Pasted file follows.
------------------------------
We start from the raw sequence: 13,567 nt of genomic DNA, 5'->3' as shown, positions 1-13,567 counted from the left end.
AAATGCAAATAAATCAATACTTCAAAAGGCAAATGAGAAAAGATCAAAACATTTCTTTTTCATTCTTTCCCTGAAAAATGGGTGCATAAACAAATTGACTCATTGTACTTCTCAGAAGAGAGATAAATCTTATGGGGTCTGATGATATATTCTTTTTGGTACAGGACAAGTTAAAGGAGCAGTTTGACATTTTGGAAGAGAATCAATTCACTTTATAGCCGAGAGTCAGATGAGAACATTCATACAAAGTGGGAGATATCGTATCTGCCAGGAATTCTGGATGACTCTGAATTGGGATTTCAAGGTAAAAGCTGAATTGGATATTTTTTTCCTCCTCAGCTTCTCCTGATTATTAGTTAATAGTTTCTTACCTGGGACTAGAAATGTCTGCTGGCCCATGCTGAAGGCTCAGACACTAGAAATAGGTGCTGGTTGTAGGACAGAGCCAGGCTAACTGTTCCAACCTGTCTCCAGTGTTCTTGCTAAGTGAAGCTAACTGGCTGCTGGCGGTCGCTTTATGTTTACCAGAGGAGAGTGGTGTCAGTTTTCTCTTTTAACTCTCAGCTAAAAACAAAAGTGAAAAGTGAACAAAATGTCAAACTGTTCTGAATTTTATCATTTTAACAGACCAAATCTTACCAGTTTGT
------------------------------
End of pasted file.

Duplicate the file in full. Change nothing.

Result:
We start from the raw sequence: 13,567 nt of genomic DNA, 5'->3' as shown, positions 1-13,567 counted from the left end.
AAATGCAAATAAATCAATACTTCAAAAGGCAAATGAGAAAAGATCAAAACATTTCTTTTTCATTCTTTCCCTGAAAAATGGGTGCATAAACAAATTGACTCATTGTACTTCTCAGAAGAGAGATAAATCTTATGGGGTCTGATGATATATTCTTTTTGGTACAGGACAAGTTAAAGGAGCAGTTTGACATTTTGGAAGAGAATCAATTCACTTTATAGCCGAGAGTCAGATGAGAACATTCATACAAAGTGGGAGATATCGTATCTGCCAGGAATTCTGGATGACTCTGAATTGGGATTTCAAGGTAAAAGCTGAATTGGATATTTTTTTCCTCCTCAGCTTCTCCTGATTATTAGTTAATAGTTTCTTACCTGGGACTAGAAATGTCTGCTGGCCCATGCTGAAGGCTCAGACACTAGAAATAGGTGCTGGTTGTAGGACAGAGCCAGGCTAACTGTTCCAACCTGTCTCCAGTGTTCTTGCTAAGTGAAGCTAACTGGCTGCTGGCGGTCGCTTTATGTTTACCAGAGGAGAGTGGTGTCAGTTTTCTCTTTTAACTCTCAGCTAAAAACAAAAGTGAAAAGTGAACAAAATGTCAAACTGTTCTGAATTTTATCATTTTAACAGACCAAATCTTACCAGTTTGT